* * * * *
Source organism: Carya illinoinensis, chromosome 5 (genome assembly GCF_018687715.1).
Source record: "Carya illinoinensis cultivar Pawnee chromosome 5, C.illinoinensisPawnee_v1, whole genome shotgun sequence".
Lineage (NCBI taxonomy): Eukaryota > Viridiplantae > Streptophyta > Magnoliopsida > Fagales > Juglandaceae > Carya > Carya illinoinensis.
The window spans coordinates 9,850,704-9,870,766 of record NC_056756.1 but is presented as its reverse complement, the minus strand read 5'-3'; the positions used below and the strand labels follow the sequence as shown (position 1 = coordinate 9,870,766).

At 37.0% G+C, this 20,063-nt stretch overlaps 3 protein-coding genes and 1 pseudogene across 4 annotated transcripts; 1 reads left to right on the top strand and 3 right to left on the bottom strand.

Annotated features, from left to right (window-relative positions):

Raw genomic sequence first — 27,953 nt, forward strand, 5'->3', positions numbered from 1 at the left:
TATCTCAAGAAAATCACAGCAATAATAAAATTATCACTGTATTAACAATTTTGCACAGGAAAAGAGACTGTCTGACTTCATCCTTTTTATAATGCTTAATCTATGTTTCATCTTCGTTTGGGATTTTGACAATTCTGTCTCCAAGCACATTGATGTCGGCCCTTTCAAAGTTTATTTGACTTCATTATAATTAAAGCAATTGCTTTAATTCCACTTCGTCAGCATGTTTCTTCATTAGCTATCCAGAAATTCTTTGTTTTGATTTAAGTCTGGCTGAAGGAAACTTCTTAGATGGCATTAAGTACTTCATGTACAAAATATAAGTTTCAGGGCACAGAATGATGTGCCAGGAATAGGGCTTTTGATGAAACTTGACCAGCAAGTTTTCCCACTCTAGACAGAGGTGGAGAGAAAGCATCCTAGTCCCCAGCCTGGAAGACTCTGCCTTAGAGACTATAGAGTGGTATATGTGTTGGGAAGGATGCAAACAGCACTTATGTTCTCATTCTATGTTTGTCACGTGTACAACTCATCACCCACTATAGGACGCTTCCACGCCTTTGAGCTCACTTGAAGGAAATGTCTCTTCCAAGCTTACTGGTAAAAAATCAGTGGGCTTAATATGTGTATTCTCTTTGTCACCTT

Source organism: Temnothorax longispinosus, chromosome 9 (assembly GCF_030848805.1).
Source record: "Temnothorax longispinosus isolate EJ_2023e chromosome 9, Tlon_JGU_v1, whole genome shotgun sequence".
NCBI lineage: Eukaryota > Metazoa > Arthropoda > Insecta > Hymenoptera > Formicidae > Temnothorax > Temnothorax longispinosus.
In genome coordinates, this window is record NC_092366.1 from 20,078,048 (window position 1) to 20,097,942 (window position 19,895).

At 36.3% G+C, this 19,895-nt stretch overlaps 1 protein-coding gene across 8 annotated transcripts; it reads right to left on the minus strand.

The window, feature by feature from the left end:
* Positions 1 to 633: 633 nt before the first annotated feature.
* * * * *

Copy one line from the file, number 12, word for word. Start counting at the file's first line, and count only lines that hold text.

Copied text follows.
In genome coordinates, this window is record NC_092366.1 from 20,078,048 (window position 1) to 20,097,942 (window position 19,895).